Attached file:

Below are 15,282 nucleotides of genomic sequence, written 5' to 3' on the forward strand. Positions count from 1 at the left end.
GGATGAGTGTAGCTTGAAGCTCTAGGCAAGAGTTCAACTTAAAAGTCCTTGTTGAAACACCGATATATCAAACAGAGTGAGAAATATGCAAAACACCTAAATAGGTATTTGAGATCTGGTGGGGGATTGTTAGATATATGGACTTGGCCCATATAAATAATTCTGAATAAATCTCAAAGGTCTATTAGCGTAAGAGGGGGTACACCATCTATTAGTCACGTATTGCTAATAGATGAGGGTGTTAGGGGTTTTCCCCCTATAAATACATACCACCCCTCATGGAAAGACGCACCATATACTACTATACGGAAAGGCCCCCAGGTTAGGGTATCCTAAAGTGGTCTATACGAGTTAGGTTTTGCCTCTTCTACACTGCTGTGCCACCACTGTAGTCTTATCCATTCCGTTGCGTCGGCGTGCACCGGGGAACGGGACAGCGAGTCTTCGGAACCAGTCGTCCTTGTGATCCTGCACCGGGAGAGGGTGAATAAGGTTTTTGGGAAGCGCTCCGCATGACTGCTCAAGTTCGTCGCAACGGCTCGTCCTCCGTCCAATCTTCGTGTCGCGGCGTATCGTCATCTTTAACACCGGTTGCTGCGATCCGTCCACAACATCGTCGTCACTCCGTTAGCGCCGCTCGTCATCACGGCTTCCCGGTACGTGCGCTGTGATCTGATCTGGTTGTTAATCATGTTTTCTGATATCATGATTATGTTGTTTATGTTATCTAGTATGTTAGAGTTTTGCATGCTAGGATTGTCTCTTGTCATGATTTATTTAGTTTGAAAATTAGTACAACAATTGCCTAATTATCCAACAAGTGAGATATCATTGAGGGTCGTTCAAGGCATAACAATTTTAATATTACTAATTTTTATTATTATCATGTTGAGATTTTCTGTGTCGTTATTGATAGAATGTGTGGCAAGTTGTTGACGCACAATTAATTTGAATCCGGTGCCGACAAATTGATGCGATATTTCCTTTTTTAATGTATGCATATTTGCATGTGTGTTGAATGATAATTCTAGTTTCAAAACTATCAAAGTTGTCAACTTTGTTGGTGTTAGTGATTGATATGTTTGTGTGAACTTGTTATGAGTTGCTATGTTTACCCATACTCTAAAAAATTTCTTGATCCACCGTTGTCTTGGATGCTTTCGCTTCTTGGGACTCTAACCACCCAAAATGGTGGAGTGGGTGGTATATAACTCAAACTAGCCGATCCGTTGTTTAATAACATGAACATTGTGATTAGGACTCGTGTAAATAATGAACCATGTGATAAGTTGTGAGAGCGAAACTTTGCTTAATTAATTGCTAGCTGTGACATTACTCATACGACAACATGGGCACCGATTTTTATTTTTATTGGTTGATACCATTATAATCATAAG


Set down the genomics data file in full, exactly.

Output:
Below are 15,282 nucleotides of genomic sequence, written 5' to 3' on the forward strand. Positions count from 1 at the left end.
GGATGAGTGTAGCTTGAAGCTCTAGGCAAGAGTTCAACTTAAAAGTCCTTGTTGAAACACCGATATATCAAACAGAGTGAGAAATATGCAAAACACCTAAATAGGTATTTGAGATCTGGTGGGGGATTGTTAGATATATGGACTTGGCCCATATAAATAATTCTGAATAAATCTCAAAGGTCTATTAGCGTAAGAGGGGGTACACCATCTATTAGTCACGTATTGCTAATAGATGAGGGTGTTAGGGGTTTTCCCCCTATAAATACATACCACCCCTCATGGAAAGACGCACCATATACTACTATACGGAAAGGCCCCCAGGTTAGGGTATCCTAAAGTGGTCTATACGAGTTAGGTTTTGCCTCTTCTACACTGCTGTGCCACCACTGTAGTCTTATCCATTCCGTTGCGTCGGCGTGCACCGGGGAACGGGACAGCGAGTCTTCGGAACCAGTCGTCCTTGTGATCCTGCACCGGGAGAGGGTGAATAAGGTTTTTGGGAAGCGCTCCGCATGACTGCTCAAGTTCGTCGCAACGGCTCGTCCTCCGTCCAATCTTCGTGTCGCGGCGTATCGTCATCTTTAACACCGGTTGCTGCGATCCGTCCACAACATCGTCGTCACTCCGTTAGCGCCGCTCGTCATCACGGCTTCCCGGTACGTGCGCTGTGATCTGATCTGGTTGTTAATCATGTTTTCTGATATCATGATTATGTTGTTTATGTTATCTAGTATGTTAGAGTTTTGCATGCTAGGATTGTCTCTTGTCATGATTTATTTAGTTTGAAAATTAGTACAACAATTGCCTAATTATCCAACAAGTGAGATATCATTGAGGGTCGTTCAAGGCATAACAATTTTAATATTACTAATTTTTATTATTATCATGTTGAGATTTTCTGTGTCGTTATTGATAGAATGTGTGGCAAGTTGTTGACGCACAATTAATTTGAATCCGGTGCCGACAAATTGATGCGATATTTCCTTTTTTAATGTATGCATATTTGCATGTGTGTTGAATGATAATTCTAGTTTCAAAACTATCAAAGTTGTCAACTTTGTTGGTGTTAGTGATTGATATGTTTGTGTGAACTTGTTATGAGTTGCTATGTTTACCCATACTCTAAAAAATTTCTTGATCCACCGTTGTCTTGGATGCTTTCGCTTCTTGGGACTCTAACCACCCAAAATGGTGGAGTGGGTGGTATATAACTCAAACTAGCCGATCCGTTGTTTAATAACATGAACATTGTGATTAGGACTCGTGTAAATAATGAACCATGTGATAAGTTGTGAGAGCGAAACTTTGCTTAATTAATTGCTAGCTGTGACATTACTCATACGACAACATGGGCACCGATTTTTATTTTTATTGGTTGATACCATTATAATCATAAG